Kaleva Church

One day in early spiring this year I was in Tampere for the day and had a couple of hours to spare so I thought I would revisit a great modern building that I feel is often a little neglected, maybe because it’s a little out the way or maybe because Aalvar Aalto casts such a long shadow over Finnish Architecture or maybe a little of both.

Kaleva Church by Reima and Raili Pietilä the result of an Architectural competition in 1959 won by Reima Pietilä and Raili Paatelainen and built in 1964-66. The building sits on a small hillock at the head of the convergence of two large roads both with postwar apartment blocks lining them.

The plan is immediately surprising and consists of a series of high and narrow concrete wings made from 17 35m high hollow concrete u shapes, with full height windows in-between.  Each of these concrete u’s are slightly different.

Malcolm Quantrill has written that the Kaleva Church is derived from the Christian fish symbol, generates a daring interior space, with the single-volume nave capturing a powerful, medieval sense of monumentality. I agree it captures a medieval like sense of monumentality but not about the fish symbolism. The fish symbolism appears to me to be a sop to the Christian church it houses, highly organic in nature it looks much more like a leaf. Look at the early sketches from the Pietilä’s and I think that seals it.

The massive concrete walls were meant originally to remain as bare concrete but I think that someone lost their nerve some part of the way through and pale sand coloured ceramic tiles were used to cover the building instead in an attempt to play along better with the apartment blocks it sits among. It looks a little like a poorly disguised Brutalist construction though I don’t think that label sits completely comfortably for this building. The central space and how it is conceived seems so inspired by nature and pays much attention to the play of natural light and space inside make it an exceptional building, one that inspires a feeling much like that in a medieval cathedral, although perhaps lighter and more naturally flavoured.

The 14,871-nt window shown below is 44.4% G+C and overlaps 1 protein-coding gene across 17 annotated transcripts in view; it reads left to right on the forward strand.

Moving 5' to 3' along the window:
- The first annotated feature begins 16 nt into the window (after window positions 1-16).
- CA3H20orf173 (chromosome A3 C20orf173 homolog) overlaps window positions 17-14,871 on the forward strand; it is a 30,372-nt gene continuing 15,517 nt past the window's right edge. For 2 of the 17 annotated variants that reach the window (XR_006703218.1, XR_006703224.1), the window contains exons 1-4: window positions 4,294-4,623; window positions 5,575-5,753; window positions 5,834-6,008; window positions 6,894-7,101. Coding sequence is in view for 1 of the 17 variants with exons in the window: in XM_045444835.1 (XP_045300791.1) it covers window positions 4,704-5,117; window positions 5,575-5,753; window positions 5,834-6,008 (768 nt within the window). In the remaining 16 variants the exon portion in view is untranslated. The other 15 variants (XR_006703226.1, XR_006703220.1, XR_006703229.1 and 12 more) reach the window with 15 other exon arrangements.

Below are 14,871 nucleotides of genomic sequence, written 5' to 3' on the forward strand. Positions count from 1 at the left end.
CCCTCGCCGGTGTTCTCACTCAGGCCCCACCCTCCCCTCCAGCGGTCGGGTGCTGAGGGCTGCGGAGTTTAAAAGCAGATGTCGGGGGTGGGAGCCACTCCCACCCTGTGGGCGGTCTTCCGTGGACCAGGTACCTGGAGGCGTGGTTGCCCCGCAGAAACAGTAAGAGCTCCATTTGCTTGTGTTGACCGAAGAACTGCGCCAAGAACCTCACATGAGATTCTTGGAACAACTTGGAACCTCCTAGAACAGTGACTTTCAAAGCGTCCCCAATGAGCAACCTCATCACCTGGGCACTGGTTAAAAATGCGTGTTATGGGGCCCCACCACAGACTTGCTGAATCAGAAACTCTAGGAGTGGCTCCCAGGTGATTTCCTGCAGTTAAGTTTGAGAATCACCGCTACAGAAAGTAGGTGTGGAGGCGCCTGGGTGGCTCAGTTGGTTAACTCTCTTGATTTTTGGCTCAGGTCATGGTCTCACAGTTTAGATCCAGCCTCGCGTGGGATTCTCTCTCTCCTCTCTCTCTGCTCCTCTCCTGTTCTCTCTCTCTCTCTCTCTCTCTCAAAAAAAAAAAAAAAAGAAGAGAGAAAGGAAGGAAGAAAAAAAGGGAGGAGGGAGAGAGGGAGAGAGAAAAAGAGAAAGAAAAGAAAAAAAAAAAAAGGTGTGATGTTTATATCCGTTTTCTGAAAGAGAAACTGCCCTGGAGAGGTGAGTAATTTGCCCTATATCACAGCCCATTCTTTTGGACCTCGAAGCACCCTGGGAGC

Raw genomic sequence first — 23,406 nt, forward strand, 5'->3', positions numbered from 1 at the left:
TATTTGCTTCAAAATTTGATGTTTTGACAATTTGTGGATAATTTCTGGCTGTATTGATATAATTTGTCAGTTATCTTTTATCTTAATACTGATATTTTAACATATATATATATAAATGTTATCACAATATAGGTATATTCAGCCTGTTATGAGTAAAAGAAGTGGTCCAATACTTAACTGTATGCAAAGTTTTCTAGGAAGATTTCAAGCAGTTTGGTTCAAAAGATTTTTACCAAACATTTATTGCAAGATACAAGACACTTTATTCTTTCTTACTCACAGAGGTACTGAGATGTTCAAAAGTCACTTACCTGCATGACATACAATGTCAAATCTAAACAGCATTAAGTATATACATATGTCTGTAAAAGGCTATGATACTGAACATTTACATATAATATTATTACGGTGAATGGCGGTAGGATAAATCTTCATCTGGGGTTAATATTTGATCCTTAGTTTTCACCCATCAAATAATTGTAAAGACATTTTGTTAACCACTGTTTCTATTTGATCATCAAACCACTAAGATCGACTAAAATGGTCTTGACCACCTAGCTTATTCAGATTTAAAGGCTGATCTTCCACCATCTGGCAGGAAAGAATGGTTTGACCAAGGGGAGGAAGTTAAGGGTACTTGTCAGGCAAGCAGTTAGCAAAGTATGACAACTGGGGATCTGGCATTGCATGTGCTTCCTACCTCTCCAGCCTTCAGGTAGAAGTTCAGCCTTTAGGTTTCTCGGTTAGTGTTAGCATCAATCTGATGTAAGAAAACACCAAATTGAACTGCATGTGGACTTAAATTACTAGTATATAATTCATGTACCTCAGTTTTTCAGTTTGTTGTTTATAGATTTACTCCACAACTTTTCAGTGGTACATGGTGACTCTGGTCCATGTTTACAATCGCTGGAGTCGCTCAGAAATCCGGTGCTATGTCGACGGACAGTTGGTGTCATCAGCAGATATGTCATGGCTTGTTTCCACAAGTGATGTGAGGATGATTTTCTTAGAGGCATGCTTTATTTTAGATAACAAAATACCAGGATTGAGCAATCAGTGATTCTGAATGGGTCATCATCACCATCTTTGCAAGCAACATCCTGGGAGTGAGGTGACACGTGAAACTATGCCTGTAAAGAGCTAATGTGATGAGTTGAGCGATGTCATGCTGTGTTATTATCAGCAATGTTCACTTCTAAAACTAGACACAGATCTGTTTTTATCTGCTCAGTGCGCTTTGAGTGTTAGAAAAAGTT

I know this building in Finland was a little controversial when it was built, some thought it to ‘natural’ and not modern enough or functional enough for the Finnish Architectural brand but as a church part of its function is to inspire and I find it does just this.

References:

Structures and Architecture: New concepts, applications and challenges´ edited by Paulo J. da Sousa Cruz’

Finnish Architecture and the Modernist Tradition By Malcolm Quantrill

Further Reading:

Pietilä’s Crystal for the Finnish President by Kati Blom

Gallery of Kaleva Church taken by me on Flickr

Kaleva Church on sosbrutalism.org

Week Review 6

Soviet era miners' cable car

Chiaturas’ extreme geography made the use of a cable car system widespread. Since the 50’s this soviet era system hasn’t had much work done on it.

In central Turkey, an ancient people dug, over 200 underground cities. The deepest of these, under the present day town of Derinkuyu, goes over 250 feet below the Earth’s surface.

Ross Langdon RIP.

The Brutalist masterpiece that is Preston Bus Station has gotten a reprieve from being knocked down.

Another post looking at mapping the age of buildings in different cities, a good overview here.

Week Review 2

spomenik#1

Photo above is from Spomenik #1 by Jan Kempenaers who took three years travelling to the remotest parts of former Yugoslavia to capture these strange monuments read about them here.

Did Atopia and not Thomas Heatherwick come up with the design of the 2012 Olympic flame cauldron? Heatherwick denies it but look at this from the Guardian article which broke the story

Locog has been disbanded, but its former design principle, Kevin Owens, described the situation as “unfortunate”. “Atopia really are forward thinkers,” he said. “Strands of their work became part of what was taken forward, and I wish there was a way we could acknowledge that.” Via

Atopia’s work looks the same and aside from a few details is also conceptually and functionally the same.

A lovely well put together website on Scottish Brutalism called Scottish Brutalism but they haven’t documented anything outside of Strathclyde yet, come on guys what’s keeping you?

Christoph Ingenhoven, Meinhard von Gerkan and Pierre de Meuron are all lightly grilled by Spiegel as to why their big German Architecture projects are so massively over cost. This is a must read, it’s so rare to see behind the curtain so to speak of projects which while being great Architecture have failed in some way to deliver otherwise, along the way there is some deep insight into team working in projects.

Berg | C.F. Møller’s proposed design is a 34-storey skyscraper made of wood. On deeper investigation though it has a concrete core!

Kone have invented a new carbon fibre lift cable which will make possible 1km high lifts double todays limit, effectively doubling the limit of skyscrapers in the process.

The New Aesthetic, if you name it you should own it.